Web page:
The last thing I’m skeptical about is in regards to the actual alcohol usage. It is well-known that heavy alcohol consumption is bad for the brain. It’s also been shown that people underestimate their alcohol usage (e.g. doi:10.1093/eurpub/ckt016). If people are underestimating their alcohol usage, and are called “moderate” drinkers, when they’re actually “heavy” drinkers, this paper is not adding too much to what is known. Now the authors say that their design helps prevent this underestimation, but it sounded like the participants responded about their average weekly alcohol usage in ~5 year intervals, and I could totally see that leading to underestimation.
Okay, let’s look at the researchers' plot for the behavioral data (below). They use “change in lexical fluency” as the dependent variable related to alcohol consumption category. The super striking thing to me about this graph is the rather surprising finding that at the beginning of the study, the heavy drinkers seem to be way better than the non-drinkers, and that the performance on the task seems to be dose-dependent on the amount of alcohol consumed. Now the authors addressed this, and said that there were no statistically significant differences between these groups at the beginning of the study. But to me, it seems very likely that those initial differences between the groups are driving the differences in the changes of the scores over the 30 year study.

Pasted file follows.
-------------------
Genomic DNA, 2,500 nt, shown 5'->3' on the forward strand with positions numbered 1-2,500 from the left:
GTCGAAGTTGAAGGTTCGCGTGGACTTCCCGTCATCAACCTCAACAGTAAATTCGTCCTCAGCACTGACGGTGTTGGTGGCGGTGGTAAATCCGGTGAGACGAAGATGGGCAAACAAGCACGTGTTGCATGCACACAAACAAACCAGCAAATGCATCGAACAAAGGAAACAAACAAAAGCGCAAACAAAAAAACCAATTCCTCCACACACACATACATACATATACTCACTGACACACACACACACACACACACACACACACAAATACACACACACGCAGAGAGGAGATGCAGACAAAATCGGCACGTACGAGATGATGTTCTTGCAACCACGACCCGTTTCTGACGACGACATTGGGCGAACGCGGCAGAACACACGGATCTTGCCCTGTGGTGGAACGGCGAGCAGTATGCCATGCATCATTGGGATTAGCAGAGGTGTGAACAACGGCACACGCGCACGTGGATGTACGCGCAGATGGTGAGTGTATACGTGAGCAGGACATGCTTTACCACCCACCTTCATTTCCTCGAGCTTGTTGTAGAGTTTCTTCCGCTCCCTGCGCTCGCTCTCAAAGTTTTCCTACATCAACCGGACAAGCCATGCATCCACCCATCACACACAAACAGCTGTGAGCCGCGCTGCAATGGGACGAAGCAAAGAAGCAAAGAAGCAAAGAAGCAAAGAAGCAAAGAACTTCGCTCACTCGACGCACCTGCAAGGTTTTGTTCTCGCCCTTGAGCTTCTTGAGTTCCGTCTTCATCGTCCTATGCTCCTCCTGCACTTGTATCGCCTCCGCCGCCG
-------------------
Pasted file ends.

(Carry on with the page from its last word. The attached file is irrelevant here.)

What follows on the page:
Whatever the case may be about the truth of the behavioral result in this study, here are some general things to consider about alcohol effects. I don’t think many people were arguing that alcohol was good for neurons, in the first place. Moderate drinking might be good for socializing which seems to be good for the brain. Also, moderate drinking might be good for cardiovascular health which seems to be good for the brain. These positives were always being balanced with the negative effects. So maybe, at least this can be that last jolt of motivation you need to stop drinking alone.
DAM! That’s cool.
So if you have kept up with your review of general neuroscience, you might recall that there are different types of cells in the brain. One of those classes of cells are known as “microglia”, which roughly means “tiny, yucky glutinous stuff”, to help distinguish it from the rest of the yucky glutinous stuff in the brain. And that’s important because microglia do wayyyy different things. But exactly why they do what they do is still not well understood in some circumstances.